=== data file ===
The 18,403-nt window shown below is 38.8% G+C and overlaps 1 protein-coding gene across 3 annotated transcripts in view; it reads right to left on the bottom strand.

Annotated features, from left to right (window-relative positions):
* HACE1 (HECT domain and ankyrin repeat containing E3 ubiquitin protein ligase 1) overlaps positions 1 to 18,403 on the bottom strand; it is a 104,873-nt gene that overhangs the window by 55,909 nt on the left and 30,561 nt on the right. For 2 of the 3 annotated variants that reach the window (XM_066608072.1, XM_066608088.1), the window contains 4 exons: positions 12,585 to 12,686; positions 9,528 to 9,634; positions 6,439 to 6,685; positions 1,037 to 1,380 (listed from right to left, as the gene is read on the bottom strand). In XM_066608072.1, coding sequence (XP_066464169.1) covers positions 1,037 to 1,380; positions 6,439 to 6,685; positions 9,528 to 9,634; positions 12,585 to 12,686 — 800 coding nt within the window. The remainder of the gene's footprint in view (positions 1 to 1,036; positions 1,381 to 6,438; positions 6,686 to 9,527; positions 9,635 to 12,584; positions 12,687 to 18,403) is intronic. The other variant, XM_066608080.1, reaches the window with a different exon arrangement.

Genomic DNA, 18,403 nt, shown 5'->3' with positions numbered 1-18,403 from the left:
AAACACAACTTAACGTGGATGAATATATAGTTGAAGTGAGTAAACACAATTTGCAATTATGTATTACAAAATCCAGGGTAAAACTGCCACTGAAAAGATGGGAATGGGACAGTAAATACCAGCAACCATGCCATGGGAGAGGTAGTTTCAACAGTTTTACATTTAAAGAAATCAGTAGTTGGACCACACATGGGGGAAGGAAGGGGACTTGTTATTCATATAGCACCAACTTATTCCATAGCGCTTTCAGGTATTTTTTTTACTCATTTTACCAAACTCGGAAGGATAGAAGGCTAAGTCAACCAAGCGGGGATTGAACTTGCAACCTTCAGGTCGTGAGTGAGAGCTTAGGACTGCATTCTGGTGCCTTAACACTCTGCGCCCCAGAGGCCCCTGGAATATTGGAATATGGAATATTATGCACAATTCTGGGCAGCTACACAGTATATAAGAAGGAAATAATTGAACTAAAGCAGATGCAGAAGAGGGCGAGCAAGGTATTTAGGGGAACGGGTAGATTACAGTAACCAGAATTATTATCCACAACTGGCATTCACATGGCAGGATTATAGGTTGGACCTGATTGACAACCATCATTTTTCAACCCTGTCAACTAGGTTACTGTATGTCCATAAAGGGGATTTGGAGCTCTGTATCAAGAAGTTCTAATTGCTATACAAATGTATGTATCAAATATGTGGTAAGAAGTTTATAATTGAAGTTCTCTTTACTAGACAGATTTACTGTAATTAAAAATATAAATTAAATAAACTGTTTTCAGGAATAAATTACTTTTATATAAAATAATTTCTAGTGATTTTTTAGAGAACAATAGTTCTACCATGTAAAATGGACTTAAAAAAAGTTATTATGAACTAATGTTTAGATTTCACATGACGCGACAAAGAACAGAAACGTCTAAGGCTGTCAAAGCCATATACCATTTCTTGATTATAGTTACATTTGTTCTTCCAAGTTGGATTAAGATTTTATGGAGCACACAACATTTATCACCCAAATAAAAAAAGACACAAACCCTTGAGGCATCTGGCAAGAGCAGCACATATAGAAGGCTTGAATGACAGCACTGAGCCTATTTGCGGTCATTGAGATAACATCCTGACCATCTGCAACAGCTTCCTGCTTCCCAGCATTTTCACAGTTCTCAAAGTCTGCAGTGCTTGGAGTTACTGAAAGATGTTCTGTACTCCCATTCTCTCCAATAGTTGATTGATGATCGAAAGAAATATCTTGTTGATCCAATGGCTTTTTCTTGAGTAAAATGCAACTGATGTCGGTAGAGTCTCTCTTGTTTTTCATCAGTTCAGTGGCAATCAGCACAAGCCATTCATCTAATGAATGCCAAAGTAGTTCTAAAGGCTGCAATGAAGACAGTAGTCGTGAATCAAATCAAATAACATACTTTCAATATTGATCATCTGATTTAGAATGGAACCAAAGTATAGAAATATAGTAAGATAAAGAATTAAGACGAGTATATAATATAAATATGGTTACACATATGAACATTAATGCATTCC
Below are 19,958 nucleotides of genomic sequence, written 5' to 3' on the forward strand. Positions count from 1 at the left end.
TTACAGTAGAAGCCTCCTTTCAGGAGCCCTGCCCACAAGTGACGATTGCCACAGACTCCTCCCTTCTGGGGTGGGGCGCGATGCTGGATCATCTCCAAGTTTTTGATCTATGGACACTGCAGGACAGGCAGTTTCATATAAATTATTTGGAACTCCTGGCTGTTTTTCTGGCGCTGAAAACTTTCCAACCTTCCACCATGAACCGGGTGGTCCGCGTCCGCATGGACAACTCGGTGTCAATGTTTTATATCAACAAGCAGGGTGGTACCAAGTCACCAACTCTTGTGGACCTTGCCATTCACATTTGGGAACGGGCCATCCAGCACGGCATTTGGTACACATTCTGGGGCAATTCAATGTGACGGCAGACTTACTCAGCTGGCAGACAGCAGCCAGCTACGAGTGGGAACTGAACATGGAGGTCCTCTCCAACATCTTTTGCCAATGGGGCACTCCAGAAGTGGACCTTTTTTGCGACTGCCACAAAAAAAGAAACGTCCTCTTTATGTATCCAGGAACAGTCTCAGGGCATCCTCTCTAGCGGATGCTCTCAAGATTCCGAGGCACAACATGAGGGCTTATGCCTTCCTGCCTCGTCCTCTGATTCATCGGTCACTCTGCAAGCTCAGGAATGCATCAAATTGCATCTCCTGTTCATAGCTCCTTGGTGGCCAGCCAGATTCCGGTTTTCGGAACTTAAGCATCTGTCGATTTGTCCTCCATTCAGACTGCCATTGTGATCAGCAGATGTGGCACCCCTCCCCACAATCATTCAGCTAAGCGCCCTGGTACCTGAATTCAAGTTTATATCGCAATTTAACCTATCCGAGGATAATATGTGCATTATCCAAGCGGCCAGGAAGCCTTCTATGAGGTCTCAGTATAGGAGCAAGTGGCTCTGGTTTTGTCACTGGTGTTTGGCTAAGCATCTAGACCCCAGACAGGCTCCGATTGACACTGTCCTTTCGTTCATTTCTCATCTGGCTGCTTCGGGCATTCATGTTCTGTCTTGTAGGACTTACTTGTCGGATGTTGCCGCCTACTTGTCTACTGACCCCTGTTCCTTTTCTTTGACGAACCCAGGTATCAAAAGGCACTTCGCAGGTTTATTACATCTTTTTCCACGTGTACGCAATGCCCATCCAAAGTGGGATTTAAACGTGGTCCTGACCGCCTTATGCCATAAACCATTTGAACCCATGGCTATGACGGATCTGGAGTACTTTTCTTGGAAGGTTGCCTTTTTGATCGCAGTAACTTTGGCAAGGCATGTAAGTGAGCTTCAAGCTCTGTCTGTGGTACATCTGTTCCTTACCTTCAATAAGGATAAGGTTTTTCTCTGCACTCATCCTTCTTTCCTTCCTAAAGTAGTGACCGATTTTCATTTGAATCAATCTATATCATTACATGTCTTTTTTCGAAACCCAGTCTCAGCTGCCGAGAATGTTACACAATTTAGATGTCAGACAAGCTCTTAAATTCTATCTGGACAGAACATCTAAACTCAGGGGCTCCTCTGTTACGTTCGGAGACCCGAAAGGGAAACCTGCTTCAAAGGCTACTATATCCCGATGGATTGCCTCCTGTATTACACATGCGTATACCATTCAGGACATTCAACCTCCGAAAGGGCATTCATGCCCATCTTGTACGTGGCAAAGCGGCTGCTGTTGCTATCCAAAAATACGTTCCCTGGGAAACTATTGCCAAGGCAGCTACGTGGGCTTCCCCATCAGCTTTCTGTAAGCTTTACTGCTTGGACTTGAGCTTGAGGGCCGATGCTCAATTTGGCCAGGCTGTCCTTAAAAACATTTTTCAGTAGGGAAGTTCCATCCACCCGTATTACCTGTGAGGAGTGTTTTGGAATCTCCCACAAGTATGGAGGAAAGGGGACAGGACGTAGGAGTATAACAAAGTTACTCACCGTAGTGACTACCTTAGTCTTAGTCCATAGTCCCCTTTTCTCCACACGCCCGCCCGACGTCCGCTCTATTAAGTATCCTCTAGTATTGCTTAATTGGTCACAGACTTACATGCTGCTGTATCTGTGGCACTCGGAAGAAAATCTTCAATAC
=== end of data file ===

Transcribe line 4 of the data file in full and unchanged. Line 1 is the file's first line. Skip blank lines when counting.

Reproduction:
Genomic DNA, 18,403 nt, shown 5'->3' with positions numbered 1-18,403 from the left: